Nine minutes into the third period, the Ottawa Senators were scoreless. Then, Dylan DeMelo, a Senators defenseman, intercepted a pass, sending it back the other way. When the puck returned to DeMelo, he flicked it to a Senators forward, who chipped it into the goal.
The forward? Max Véronneau ’19, who scored his first NHL goal just 11 days after his final collegiate game.
This year, the Princeton men’s hockey team sent three seniors to the NHL, the most since the Class of ’92. Véronneau, Ryan Kuffner ’19, and Josh Teves ’19 all signed free-agent contracts and debuted as professionals in March.
Véronneau, Princeton’s all-time points leader, signed with his hometown Ottawa Senators as a forward. He has since played 10 games for the Senators, accumulating two goals and an assist.
Kuffner, Princeton’s all-time leading goal scorer, joined the Detroit Red Wings as a forward, competing in eight games for the Red Wings so far.
Teves, Princeton’s captain and the second-highest scoring defenseman in program history, now plays for the Vancouver Canucks. He played his first game March 26.
All three players hail from Canada and have dreamed of playing in the NHL since childhood. With the opportunity to fulfill their dreams also comes the challenge of playing against a new level of competition.
“Everybody is very meticulous with detail in professional hockey,” said Kuffner. “You don’t get away with as many mistakes — the margin of error is extremely small.”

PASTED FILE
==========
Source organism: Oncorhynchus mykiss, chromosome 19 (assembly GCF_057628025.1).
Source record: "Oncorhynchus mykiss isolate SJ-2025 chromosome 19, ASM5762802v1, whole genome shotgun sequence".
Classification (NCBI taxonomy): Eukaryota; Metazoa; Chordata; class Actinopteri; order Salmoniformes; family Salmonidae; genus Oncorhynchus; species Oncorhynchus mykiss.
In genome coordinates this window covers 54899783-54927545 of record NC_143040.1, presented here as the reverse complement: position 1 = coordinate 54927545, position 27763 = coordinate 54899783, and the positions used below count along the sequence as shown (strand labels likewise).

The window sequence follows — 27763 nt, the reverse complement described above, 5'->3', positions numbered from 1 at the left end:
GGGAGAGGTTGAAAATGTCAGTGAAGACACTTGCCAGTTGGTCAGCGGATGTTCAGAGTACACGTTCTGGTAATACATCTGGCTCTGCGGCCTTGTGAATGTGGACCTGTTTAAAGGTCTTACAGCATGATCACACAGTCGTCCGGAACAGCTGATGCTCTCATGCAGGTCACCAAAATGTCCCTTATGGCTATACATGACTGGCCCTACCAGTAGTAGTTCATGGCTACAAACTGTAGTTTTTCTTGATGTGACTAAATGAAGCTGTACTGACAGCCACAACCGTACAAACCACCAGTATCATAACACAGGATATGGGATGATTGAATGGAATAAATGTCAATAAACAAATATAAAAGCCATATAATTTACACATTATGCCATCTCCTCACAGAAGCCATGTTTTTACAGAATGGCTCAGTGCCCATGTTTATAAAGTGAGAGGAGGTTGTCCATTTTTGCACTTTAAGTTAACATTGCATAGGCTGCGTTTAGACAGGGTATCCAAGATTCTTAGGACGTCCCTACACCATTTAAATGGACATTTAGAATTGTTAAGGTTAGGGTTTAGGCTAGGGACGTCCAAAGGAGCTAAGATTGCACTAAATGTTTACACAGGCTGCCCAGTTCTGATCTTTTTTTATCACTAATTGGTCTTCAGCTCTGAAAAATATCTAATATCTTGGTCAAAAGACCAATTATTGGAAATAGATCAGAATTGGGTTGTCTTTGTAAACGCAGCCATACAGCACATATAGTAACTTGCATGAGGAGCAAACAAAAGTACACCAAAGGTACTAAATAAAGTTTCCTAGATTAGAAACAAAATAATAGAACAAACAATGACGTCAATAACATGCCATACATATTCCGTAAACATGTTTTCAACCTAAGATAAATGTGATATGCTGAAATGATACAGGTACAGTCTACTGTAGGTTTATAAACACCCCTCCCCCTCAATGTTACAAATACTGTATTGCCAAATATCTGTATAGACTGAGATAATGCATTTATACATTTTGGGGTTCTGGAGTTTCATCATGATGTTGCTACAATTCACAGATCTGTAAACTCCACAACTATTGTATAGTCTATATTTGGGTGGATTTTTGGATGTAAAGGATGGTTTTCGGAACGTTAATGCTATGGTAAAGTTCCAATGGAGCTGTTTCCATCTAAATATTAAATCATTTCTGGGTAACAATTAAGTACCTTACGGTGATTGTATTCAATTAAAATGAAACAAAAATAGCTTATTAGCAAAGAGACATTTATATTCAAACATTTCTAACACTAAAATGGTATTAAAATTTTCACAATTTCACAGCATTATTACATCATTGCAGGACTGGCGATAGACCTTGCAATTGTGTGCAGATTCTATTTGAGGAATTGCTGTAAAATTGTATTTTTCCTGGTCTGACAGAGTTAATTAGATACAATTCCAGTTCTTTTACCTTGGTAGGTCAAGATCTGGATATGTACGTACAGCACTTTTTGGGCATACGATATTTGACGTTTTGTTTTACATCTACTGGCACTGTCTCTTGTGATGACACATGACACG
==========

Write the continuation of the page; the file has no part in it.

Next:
Teves credited his collegiate experience to giving him confidence about playing professionally. “Having played the last four years, I’ve seen a lot of the guys make the jump to pro, and I’ve played against a lot of guys [now] in the NHL,” he said. “[Since] I was competing with those players at a college level, I felt I was ready to make the jump to the professional level.”
Véronneau’s Senators and Teves’ Canucks have already faced off once. Teves said that it was surreal to have dinner with Véronneau after his former teammate scored his first goal in the game.
“I can’t wait for the first time [I play Véronneau or Teves],” said Kuffner, whose days playing with Véronneau date back to their time as teammates on the Gloucester Rangers, a junior team in Ontario.
Teves emphasized the support of teammates in leading up to going professional. “To be able to bounce ideas off each other, talk through what’s going on, and motivate each other, since we were all pushing towards the same goal, has been really valuable,” he said.
Playing in the NHL as Princeton seniors presents other challenges for the newly-minted professionals. Véronneau and Teves, both mechanical engineers, are partnering on a senior group project with two other students. While traveling to play, the two are working on writing components of the project while their partners at Princeton focus on the more hands-on aspects. Kuffner, an economics major, is finding time outside of hockey activities to put the finishing touches on his thesis.
“When I started at Princeton, I was hoping to plan for something like this in my senior year, so I planned my courses accordingly,” Teves said.
The three all praised Princeton for giving them the chance to pursue both hockey and academics.
“It’s a great community where you can grow as a person and as a player,” Kuffner said. “There’s so many opportunities — and not just for hockey.”
Despite having a strong education to fall back on, all three hope that they continue their professional hockey careers long into the future. Said Véronneau, “I am hopeful that in 10 years I will still be playing hockey in the NHL.”